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Nature. 1999 Aug 5;400(6744):586-90.

Inner-arm dynein c of Chlamydomonas flagella is a single-headed processive motor.

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Kansai Advanced Research Center, Communications Research Laboratory, Kobe, Japan.


Axonemal dyneins are force-generating ATPases that produce movement of eukaryotic cilia and flagella. Several studies indicate that inner-arm dyneins mainly produce bending moments in flagella and that these motors have inherent oscillations in force and motility. Processive motors such as kinesins have high duty ratios of attached to total ATPase cycle (attached plus detached) times compared to sliding motors such as myosin. Here we provide evidence that subspecies-c, a single-headed axonemal inner-arm dynein, is processive but has a low duty ratio. Ultrastructurally it is similar to other dyneins, with a single globular head, long stem and a slender stalk that attaches to microtubules. In vitro studies of microtubules sliding over surfaces coated with subspecies-c at low densities (measured by single-molecule fluorescence) show that a single molecule is sufficient to move a microtubule more than 1 microm at 0.7 microm s(-1). When many motors interact the velocity is 5.1 microm s(-1), fitting a duty ratio of 0.14. Using optical trap nanometry, we show that beads carrying a single subspecies-c motor move processively along the microtubules in 8-nm steps but slip backwards under high loads. These results indicate that dynein subspecies-c functions in a very different way from conventional motor proteins, and has properties that could produce self-oscillation in vivo.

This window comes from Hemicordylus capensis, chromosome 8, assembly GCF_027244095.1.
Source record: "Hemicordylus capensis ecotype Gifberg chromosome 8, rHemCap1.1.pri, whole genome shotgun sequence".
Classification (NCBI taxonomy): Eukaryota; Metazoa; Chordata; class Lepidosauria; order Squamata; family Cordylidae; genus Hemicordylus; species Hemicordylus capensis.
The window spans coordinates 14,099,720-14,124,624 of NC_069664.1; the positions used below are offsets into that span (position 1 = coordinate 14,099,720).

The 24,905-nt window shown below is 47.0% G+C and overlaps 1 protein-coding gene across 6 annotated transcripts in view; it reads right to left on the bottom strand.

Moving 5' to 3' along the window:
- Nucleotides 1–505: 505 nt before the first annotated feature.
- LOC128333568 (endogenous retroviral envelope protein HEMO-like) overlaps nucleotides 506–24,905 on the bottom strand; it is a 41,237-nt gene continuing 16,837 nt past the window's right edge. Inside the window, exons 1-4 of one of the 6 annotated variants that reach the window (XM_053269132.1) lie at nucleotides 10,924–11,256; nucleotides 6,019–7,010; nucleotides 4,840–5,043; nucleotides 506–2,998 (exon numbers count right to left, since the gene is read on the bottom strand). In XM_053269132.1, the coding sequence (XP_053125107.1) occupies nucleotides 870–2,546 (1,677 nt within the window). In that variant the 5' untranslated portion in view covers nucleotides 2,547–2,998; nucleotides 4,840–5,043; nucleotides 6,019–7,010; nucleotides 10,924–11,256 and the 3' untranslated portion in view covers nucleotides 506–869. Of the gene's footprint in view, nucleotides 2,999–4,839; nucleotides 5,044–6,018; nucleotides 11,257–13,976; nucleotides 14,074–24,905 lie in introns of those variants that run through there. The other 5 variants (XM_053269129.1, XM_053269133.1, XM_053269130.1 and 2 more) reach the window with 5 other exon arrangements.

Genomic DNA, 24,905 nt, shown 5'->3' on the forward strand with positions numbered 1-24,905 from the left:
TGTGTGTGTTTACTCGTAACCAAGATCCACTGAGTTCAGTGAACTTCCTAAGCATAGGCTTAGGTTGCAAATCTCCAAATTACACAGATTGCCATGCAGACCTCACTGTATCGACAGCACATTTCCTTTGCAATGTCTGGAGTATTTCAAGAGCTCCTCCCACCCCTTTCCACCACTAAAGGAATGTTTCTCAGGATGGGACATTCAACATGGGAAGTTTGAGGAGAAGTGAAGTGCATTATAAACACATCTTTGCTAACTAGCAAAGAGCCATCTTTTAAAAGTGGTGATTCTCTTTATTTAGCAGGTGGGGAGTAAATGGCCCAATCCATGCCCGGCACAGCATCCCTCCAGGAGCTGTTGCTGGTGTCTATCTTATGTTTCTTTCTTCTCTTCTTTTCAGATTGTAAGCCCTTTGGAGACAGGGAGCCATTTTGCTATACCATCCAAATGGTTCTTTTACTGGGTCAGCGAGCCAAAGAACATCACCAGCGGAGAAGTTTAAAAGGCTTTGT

[Indexed for MEDLINE]

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